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Resources  >  Practical Proactive Planning  >  Shattering Myths About Living Trusts
   

Shattering Myths About Living Trusts

Occasionally a client tells me they were contacted by someone selling living trusts. In some cases, that someone is not an attorney and makes money by demonizing lawyers. Often their pitch about living trusts is a come-on to find out about your money so they can make commissions by moving your savings into their investments. Let’s consider some of the issues involved in these schemes.
 
First, in Illinois it’s a crime

If such a salesperson comes knocking, beware: when “a non-lawyer” engages in “the assembly, drafting, execution, and funding of a living trust document or any of those acts” it is called “Consumer Fraud and Deceptive Business Practices”…and is a misdemeanor. The second offense is a felony.

Our legislature realized that the complexity involved in living trust planning must be reserved for licensed attorneys. So if a non-lawyer slips into your kitchen and tries to sell you a living trust, help you decide what it should say (drafting), help you sign it (execution) and help you re-title assets to it (funding), they are engaged in criminal activity. Should you trust a criminal, even if he has not yet been convicted?

Second, it’s based on myths

A client brought me copies of the sales materials they were given. I browsed through the papers and just shook my head. Most of the claims were misrepresentations with a kernel of truth. Let’s compare some common myths to the whole truth.

The first myth is an exaggeration, that wills require “a probate of 6%”* (and the handwritten note from this particular salesman said, “8 - 12% on average”). This “expense of probate when you die” is the foundation myth upon which many others are built. The truth is, the attorney’s fees and court costs for probate in Illinois are more like 4% to 6% on small estates, and 1.5% to 3% on large estates.

“Eliminates costs associated with probate” is the next classic misrepresentation. You just read that probate costs at least 6% of your estate, so to “eliminate” that would mean your costs go from 6% to zero, right? Wrong! The whole truth is that the professional assistance needed to wind up a living trust upon death can be expected to cost 1/2 to 3/4 as much probate. You replace one expense with a different, somewhat smaller expense. Imagine the salesman telling the whole truth: probate on an estate like yours would cost around 4%, but if you use a living trust, the costs are more likely 2 – 3%.

“Possible reduction or elimination of estate taxes” and “flexibility for future changes” are supposed advantages of a living trust. The truth: a will can provide estate tax planning and can be changed almost as easily as a trust. Each is just a paper document!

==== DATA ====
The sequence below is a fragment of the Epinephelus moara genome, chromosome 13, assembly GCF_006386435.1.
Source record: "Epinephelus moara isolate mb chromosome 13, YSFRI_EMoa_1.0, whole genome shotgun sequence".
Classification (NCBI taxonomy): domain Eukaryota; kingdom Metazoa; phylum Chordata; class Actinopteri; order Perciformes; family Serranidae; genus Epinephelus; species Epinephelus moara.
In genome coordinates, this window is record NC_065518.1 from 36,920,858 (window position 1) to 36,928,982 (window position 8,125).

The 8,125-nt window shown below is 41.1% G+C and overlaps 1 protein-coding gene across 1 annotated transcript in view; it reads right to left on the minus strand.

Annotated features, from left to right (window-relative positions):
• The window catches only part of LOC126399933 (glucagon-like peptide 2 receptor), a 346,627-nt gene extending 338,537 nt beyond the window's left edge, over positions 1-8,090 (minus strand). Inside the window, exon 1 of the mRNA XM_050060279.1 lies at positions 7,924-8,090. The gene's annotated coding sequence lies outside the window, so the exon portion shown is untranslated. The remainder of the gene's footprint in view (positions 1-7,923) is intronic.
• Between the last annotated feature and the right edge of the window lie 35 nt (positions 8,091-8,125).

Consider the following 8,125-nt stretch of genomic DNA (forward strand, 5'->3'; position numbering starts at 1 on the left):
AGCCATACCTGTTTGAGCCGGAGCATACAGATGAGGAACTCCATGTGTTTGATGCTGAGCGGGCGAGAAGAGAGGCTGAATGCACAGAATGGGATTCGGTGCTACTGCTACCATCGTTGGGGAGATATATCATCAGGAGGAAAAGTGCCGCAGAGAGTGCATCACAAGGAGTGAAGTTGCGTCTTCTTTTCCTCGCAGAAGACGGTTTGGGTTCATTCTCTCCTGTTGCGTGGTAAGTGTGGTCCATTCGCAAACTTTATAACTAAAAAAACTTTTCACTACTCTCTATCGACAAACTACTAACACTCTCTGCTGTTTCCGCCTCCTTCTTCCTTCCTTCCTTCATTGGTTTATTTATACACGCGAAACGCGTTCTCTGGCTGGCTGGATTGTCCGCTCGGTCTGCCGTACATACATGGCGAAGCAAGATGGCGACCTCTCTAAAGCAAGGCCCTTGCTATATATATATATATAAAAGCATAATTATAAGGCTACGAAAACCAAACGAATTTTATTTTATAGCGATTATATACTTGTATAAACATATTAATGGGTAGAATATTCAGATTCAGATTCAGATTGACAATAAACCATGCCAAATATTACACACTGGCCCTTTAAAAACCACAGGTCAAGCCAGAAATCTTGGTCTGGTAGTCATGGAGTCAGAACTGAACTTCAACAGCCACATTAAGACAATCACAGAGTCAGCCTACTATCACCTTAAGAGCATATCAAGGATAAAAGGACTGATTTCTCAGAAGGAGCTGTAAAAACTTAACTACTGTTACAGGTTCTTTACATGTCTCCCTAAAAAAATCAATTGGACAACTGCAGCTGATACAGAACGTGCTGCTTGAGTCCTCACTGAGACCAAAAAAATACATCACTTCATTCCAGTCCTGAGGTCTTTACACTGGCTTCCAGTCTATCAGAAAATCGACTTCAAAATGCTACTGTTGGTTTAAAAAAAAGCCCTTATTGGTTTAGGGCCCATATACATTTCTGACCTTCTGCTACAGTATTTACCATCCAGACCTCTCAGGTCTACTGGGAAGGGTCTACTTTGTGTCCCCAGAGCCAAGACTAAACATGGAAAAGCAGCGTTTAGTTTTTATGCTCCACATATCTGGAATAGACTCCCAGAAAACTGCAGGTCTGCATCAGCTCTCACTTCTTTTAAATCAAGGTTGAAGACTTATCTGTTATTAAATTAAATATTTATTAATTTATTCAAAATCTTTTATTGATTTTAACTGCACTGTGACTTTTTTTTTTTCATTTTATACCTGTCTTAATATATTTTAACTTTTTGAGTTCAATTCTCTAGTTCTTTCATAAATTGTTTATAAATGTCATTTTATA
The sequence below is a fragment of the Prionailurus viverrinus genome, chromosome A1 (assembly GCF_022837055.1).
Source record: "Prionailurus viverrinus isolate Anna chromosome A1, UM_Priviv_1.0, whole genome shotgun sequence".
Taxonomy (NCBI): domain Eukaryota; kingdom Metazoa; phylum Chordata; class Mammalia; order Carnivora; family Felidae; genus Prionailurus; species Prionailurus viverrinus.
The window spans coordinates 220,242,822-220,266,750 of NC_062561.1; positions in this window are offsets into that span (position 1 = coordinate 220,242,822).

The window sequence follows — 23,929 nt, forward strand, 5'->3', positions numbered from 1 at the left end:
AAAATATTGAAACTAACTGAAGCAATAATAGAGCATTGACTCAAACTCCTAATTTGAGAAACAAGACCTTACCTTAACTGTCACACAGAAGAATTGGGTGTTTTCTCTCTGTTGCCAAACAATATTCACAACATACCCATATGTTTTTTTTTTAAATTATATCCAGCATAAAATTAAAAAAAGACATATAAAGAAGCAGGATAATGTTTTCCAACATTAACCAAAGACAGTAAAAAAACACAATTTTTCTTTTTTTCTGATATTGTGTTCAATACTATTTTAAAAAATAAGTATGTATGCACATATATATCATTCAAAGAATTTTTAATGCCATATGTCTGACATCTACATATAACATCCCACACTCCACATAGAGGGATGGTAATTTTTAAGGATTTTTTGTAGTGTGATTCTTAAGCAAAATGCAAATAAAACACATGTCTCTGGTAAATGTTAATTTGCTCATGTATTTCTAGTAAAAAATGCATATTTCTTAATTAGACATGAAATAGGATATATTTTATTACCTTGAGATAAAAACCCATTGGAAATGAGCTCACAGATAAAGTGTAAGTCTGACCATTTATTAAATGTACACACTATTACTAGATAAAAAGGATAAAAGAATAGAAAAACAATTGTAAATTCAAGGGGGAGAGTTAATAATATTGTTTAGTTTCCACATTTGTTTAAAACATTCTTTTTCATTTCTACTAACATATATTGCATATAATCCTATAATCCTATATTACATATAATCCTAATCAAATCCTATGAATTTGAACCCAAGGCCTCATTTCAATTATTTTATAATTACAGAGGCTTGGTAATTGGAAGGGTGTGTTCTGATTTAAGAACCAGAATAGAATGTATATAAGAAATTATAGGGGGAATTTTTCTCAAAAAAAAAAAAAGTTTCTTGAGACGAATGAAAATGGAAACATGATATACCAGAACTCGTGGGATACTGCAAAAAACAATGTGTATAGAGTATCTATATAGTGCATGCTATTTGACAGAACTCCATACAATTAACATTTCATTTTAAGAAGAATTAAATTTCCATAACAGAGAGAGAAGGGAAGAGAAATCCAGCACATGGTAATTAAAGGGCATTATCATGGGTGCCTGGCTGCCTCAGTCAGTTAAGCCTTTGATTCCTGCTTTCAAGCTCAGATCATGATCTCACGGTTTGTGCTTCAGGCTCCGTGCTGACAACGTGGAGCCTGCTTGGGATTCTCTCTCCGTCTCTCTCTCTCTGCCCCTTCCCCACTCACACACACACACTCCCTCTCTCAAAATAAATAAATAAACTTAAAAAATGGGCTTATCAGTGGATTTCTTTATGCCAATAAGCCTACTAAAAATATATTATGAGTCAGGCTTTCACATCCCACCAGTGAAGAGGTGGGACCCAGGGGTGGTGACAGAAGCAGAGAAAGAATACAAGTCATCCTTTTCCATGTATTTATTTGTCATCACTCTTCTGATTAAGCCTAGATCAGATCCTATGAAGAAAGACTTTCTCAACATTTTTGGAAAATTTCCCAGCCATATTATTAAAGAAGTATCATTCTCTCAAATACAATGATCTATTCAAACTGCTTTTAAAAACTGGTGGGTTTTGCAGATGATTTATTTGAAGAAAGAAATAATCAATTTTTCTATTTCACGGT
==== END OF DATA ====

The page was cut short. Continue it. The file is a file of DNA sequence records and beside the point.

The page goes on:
“Protection for dependents with special needs” and planning that “lets you keep assets in Trust until Beneficiaries reach ages you want them to inherit” may be important goals. But once again, you can do these with a will or a living trust. In our practice we use living trusts in part because details like these (protective trusts, age-based control, conditions on beneficiaries, etc.) do not have to go on public record; wills have to be publicly recorded, and would put these details in the public eye.

One handout shows an exaggerated 33-step flowchart of what has to be done by the “executor” of your will but is supposedly not necessary with a trust. The whole truth? Your trustee must take substantially the same steps, like safeguard and inventory your assets, collect insurance and interest, get appraisals, pay debts, file tax returns, and distribute the estate. Doing those things without going to court should reduce the fees, but it certainly does not eliminate them.

Even mythical “disadvantages”!

Ironically, the sales material claims the following to be a disadvantage of living trusts: “Your trust needs to be funded (assets titled to the name of your trust) … we will show you how and help you through this stage.” The truth is, even with a will you have to change asset titling and beneficiaries in order to make your will work. Unfortunately, this is often overlooked in will and living trust planning. When you do estate planning with a will or trust, be sure to get appropriate assistance to make sure your estate will actually follow the plan. That requires a lot of paperwork and is essential if you want the plan—will or trust—to work.

True peace of mind

The “benefits of a revocable living trust” are said to include “peace of mind,” but if you actually believe their bill of goods, you will end up with a false sense of security!

I recommend living trusts as a planning tool for many clients. By working closely with families from year to year we have been able to reduce estate settlement costs to about one-half of one percent. But a trust is only a tool in a much more thorough planning process based on the truth, the whole truth, and nothing but the truth; a process that provides fully justified peace of mind.

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* This and all subsequent quotations are from printed sales materials of non-lawyers selling living trusts.
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© 2007, revised 2014, Curt W. Ferguson, all rights reserved. The first version of this article appeared in the July 2007 issue of the Prairie Farmer® magazine.
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